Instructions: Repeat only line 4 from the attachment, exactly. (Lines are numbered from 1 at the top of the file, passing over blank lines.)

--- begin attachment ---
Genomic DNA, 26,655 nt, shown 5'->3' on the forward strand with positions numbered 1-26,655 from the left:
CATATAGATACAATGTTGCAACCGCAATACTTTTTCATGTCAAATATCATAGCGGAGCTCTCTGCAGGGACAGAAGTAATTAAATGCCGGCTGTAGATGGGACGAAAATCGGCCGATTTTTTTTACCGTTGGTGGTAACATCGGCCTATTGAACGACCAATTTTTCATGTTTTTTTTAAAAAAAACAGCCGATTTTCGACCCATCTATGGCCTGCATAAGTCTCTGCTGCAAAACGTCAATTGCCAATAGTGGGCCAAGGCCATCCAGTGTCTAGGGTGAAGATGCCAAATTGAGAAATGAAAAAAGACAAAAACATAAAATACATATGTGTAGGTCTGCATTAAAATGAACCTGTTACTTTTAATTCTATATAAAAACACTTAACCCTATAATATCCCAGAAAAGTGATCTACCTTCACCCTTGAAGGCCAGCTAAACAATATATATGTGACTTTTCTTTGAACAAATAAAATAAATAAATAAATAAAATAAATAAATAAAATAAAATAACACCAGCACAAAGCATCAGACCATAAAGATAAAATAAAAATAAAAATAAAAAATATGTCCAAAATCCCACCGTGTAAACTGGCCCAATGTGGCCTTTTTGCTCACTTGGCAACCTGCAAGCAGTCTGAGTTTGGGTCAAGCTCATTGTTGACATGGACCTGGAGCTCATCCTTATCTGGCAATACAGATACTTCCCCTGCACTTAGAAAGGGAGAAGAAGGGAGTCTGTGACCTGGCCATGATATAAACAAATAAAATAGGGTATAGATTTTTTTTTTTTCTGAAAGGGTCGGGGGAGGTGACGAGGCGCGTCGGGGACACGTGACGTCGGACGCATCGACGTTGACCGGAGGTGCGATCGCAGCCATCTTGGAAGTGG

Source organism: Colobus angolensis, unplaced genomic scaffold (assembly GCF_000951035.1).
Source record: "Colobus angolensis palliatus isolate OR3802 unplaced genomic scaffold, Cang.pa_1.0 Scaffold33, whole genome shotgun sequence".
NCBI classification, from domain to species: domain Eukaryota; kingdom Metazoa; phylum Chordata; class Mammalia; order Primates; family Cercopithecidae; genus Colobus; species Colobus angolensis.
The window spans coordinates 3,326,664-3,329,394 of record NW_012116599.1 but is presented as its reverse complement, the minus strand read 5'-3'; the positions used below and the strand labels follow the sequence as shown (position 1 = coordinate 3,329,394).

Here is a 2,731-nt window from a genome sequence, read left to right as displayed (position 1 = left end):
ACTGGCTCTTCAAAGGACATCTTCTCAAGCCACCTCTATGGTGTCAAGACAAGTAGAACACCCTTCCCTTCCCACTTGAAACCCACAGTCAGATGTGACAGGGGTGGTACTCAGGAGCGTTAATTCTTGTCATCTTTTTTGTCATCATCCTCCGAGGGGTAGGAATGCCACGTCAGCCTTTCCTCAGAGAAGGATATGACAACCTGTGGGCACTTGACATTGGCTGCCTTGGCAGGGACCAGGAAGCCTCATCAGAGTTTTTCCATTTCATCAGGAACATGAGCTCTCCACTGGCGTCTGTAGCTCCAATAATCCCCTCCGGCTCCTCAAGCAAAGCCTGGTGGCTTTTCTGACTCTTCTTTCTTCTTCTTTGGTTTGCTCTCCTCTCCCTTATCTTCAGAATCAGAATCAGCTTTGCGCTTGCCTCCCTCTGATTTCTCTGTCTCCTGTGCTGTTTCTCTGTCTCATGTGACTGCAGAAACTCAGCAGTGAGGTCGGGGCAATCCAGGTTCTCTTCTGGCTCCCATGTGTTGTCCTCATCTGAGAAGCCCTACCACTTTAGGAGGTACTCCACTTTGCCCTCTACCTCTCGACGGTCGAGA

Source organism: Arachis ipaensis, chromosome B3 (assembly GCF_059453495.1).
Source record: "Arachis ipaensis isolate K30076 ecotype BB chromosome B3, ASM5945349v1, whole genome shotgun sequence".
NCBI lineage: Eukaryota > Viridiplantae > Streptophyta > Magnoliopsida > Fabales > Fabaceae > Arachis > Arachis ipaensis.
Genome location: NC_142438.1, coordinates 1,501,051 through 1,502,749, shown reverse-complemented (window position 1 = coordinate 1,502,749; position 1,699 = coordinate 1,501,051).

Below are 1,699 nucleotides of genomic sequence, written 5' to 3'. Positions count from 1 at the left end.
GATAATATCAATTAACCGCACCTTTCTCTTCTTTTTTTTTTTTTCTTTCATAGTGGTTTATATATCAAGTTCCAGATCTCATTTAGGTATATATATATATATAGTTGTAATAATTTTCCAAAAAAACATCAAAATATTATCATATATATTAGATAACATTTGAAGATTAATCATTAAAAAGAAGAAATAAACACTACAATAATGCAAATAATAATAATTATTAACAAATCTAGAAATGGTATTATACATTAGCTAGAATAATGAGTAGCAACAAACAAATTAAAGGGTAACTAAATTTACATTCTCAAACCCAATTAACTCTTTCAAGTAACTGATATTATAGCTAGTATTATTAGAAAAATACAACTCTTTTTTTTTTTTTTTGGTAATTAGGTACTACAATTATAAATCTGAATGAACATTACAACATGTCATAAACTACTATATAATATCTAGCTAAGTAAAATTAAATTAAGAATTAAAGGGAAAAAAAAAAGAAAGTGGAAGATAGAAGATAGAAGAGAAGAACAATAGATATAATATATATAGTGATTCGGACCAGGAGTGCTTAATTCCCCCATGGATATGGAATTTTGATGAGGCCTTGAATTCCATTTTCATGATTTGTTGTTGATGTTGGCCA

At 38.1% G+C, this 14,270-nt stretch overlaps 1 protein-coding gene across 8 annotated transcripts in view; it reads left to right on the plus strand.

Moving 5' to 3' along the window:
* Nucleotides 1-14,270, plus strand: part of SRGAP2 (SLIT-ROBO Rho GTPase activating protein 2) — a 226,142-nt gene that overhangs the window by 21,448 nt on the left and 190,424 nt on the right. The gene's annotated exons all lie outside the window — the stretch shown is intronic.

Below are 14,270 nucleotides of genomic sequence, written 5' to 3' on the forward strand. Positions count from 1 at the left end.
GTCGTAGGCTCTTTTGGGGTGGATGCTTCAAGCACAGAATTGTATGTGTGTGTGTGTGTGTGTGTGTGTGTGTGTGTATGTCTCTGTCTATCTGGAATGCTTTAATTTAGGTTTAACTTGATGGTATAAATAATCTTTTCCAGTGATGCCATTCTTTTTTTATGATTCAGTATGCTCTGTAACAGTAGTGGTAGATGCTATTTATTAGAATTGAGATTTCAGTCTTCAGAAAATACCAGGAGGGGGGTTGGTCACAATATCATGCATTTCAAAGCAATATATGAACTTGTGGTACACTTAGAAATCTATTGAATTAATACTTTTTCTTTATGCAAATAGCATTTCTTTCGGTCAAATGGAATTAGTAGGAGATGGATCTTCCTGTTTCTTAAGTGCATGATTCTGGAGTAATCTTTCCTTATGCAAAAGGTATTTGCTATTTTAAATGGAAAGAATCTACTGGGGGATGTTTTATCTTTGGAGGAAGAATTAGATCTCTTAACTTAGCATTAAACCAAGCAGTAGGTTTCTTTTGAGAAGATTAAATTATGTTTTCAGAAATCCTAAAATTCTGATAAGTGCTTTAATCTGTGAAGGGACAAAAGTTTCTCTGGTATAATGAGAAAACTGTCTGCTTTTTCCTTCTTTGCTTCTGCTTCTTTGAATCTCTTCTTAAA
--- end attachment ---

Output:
Source record: "Colobus angolensis palliatus isolate OR3802 unplaced genomic scaffold, Cang.pa_1.0 Scaffold33, whole genome shotgun sequence".